Across Northern Ireland there are reminders of its troubled past, captured on street walls, in museum exhibitions and in visitor attractions. Through them, you can delve into Northern Ireland’s story and begin to understand the complex history.

Take a Black Taxi Tour
One of the best ways to see and learn about the history of Belfast is on a Black Taxi Tour. These tours are guided by people who lived through the Troubles and offer a unique insight into the city’s past. The tour stops at Belfast’s famous political murals that portray loyalty and faith, solidarity, revolution, but also violence, death and grief. It also visits the city’s most prominent Peace Walls.

Visit Crumlin Road Gaol
Belfast’s evocative prison has a history that stretches back to 1845. It was in use until 1996 but is now a top visitor attraction. A guided tour will take you through 150 years of history, exploring the building’s enthralling past and gaining a unique insight into the daily lives of prisoners and prison officers. A separate wing of the building is currently being developed into a whiskey distillery and visitor experience.

See The Troubles and Beyond exhibition at the Ulster Museum
Belfast’s award-winning museum is located in the beautiful Botanic Gardens and has a permanent exhibition that tells the history of Northern Ireland from the late 1960s to the present day. It covers not only Northern Ireland ’s political history but also its social, cultural and economic history.

Linen Hall Library
For those who want a deeper dive, the Linen Hall Library has a unique collection of over 350,000 items relating to the Northern Ireland Troubles. The historic city centre building dates to 1788 and has links to the United Irishmen movement of the 18th century.

Tour Parliament Buildings
The seat of Northern Ireland’s devolved Assembly is an imposing building made of white Portland Stone set atop a hill. Free tours of the building describe the details of its grand architecture and take visitors into the ornate Great Hall and the two chambers – the Senate and the Assembly. The tour also reveals intriguing details about the political history that has unfolded in the building.

Discover Hillsborough Castle & Gardens
Hillsborough Castle is Northern Ireland’s royal residence and has been the location for countless political meetings. To mark the anniversary of the Good Friday Agreement, special Politics Tours of the building (21–23 April) will explore its role in the peace negotiations. Drawing on recent interviews conducted with politicians, diplomats and those who were present at the talks, the tours will give an insight into what went on behind the scenes.

Relax in the Europa Hotel
Once famous as the world’s most bombed hotel, the Europa now stands as a symbol of peace and renaissance in Belfast. With its elegant piano lounge and fine dining, the four-star, city-centre hotel is popular with locals and visitors alike. It has welcomed many world-famous names, including US president Bill Clinton, who stayed there in 1995 when he took part in the peace talks. A great place for an indulgent afternoon tea or cocktail.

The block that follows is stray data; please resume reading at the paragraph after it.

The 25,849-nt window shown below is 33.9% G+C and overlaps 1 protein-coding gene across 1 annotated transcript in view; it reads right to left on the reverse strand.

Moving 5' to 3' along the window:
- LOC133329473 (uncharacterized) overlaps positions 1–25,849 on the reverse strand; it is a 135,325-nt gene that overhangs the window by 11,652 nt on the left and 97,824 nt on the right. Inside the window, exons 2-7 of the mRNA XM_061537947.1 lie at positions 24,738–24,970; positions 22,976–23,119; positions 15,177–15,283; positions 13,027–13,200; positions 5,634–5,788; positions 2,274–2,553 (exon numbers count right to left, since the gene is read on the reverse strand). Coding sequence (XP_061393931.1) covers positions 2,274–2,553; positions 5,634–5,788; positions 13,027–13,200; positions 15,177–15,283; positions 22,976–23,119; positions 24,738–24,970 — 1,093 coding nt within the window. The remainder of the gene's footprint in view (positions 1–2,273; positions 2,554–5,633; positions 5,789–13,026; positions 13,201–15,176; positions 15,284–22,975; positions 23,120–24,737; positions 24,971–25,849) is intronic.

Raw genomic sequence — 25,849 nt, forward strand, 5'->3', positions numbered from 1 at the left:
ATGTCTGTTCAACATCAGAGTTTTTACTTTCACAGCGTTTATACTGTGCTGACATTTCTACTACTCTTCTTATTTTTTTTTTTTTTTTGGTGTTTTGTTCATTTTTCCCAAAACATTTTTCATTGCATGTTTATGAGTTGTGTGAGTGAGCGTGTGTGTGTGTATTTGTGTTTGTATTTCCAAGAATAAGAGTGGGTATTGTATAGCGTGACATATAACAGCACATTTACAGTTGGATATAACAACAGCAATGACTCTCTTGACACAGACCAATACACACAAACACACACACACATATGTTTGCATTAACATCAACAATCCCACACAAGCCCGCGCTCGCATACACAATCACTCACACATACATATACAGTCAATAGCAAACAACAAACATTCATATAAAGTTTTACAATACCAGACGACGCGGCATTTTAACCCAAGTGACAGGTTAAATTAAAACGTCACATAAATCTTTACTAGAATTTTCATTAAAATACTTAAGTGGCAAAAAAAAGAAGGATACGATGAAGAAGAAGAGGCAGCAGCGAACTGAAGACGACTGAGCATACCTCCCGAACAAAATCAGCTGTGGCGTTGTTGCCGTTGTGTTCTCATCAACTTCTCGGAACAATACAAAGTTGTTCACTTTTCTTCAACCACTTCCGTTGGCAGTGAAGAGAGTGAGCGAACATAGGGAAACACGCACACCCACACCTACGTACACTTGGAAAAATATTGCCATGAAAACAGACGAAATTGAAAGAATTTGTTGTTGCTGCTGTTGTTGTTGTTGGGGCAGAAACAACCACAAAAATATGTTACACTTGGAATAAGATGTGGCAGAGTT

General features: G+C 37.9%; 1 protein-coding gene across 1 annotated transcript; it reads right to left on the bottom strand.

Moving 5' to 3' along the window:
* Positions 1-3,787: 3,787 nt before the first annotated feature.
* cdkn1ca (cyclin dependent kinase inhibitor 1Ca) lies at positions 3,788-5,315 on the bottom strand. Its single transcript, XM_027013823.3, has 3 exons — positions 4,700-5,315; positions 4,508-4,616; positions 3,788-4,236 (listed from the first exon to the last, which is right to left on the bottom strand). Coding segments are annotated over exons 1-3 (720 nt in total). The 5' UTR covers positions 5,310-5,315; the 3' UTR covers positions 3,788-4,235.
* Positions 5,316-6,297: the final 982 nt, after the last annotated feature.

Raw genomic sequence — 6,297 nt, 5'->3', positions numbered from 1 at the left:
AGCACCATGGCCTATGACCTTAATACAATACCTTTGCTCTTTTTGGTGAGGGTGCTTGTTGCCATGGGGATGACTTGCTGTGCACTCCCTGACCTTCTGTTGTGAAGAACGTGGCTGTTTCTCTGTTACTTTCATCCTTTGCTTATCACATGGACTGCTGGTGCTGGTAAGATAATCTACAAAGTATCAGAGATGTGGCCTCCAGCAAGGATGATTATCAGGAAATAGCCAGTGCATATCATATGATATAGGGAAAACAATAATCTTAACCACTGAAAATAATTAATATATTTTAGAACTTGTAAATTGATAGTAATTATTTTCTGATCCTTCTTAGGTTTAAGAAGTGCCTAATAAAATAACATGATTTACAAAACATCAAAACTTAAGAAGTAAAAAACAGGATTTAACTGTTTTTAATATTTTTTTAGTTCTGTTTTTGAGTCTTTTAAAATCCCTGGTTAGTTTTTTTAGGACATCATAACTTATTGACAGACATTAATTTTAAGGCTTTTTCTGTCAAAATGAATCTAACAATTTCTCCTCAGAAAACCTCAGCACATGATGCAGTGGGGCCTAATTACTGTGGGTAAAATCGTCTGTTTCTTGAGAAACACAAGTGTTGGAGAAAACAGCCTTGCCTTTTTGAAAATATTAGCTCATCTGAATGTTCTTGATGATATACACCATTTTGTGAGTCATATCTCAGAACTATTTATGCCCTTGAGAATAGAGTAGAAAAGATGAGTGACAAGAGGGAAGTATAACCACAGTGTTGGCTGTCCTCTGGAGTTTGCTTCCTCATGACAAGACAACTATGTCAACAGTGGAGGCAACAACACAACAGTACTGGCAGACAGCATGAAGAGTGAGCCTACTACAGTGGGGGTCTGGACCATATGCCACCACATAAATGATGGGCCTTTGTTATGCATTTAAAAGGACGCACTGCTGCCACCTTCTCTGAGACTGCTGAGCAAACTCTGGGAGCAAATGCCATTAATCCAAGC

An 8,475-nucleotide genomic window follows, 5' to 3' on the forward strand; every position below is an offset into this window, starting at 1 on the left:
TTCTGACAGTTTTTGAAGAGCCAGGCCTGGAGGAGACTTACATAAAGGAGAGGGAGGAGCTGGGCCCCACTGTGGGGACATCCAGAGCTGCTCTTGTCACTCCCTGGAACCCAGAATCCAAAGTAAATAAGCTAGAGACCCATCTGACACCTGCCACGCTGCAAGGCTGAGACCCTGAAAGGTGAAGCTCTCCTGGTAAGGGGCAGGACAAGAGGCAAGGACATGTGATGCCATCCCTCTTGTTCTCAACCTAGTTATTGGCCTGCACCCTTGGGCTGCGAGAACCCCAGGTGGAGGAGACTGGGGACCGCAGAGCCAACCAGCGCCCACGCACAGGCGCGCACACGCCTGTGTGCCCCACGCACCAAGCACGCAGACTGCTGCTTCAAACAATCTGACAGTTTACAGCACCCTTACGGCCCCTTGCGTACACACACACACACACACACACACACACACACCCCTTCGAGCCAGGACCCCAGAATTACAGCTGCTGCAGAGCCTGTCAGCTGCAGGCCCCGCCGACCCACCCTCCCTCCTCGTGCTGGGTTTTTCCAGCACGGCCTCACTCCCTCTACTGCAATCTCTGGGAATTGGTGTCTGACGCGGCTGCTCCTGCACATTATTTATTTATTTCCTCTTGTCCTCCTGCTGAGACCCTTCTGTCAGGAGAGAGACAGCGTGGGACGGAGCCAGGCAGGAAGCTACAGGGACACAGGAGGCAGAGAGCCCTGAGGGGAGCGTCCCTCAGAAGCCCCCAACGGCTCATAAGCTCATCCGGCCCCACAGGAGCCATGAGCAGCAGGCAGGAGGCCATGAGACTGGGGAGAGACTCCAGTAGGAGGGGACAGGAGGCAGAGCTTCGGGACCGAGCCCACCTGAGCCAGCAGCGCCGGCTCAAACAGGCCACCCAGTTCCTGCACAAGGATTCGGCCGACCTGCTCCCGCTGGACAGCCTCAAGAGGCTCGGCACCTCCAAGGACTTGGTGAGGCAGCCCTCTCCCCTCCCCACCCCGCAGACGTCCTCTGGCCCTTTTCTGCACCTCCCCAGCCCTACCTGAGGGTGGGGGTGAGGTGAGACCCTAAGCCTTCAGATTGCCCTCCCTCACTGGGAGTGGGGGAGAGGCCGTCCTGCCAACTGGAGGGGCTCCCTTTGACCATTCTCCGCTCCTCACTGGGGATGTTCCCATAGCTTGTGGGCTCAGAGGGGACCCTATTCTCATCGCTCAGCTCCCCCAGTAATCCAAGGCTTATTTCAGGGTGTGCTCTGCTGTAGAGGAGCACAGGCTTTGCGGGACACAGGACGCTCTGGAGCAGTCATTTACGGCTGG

Explore the Museum of Free Derry
Telling the story of what happened in Derry~Londonderry from 1968 to 1972 (the Free Derry period) through the eyes of the community, the Museum of Free Derry features key events in Northern Ireland’s history. These include the civil rights marches, the Battle of the Bogside, internment, Bloody Sunday and a notorious British Army operation called Operation Motorman. Close to the museum is the famous wall announcing “You are now entering Free Derry” – a popular place to grab a selfie.

Get to know Derry~Londonderry’s famous sons and daughters
Visit the city’s historic Guildhall Building to see the Nobel Peace Prize that  Derry man John Hume won for his role in Northern Ireland’s peace process. It’s on display alongside his other awards – the Martin Luther King Jnr Non-Violent Prize and the Mahatma Gandhi Peace Prize. Find out more about the man in Beyond Belief, a new musical drama which celebrates Hume’s life and work. It will be broadcast live from The Playhouse theatre on 7 April and will be available to stream for seven days afterwards. Derry~Londonderry’s most famous daughters are probably the Derry Girls (including the “wee English fella”). The sitcom phenomenon was a window into life in the city in the years running up to the Good Friday Agreement. A new exhibition about the programme is planned for the Tower Museum, together with a new Derry Girls Trail, which will include a visit to the must-see mural.

Cross the Peace Bridge
Walk or cycle across the Peace Bridge, an elegant piece of architecture that joins Ebrington Square with the rest of Derry~Londonderry’s centre. The bridge is designed with two identical halves, each suspended from a single, inclined steel pylon, which overlaps at the centre of the river to form a ‘structural handshake’. The design is a metaphor for reconciliation and hope and draws on the sculpture “Hands Across the Divide” by Maurice Harron which is nearby.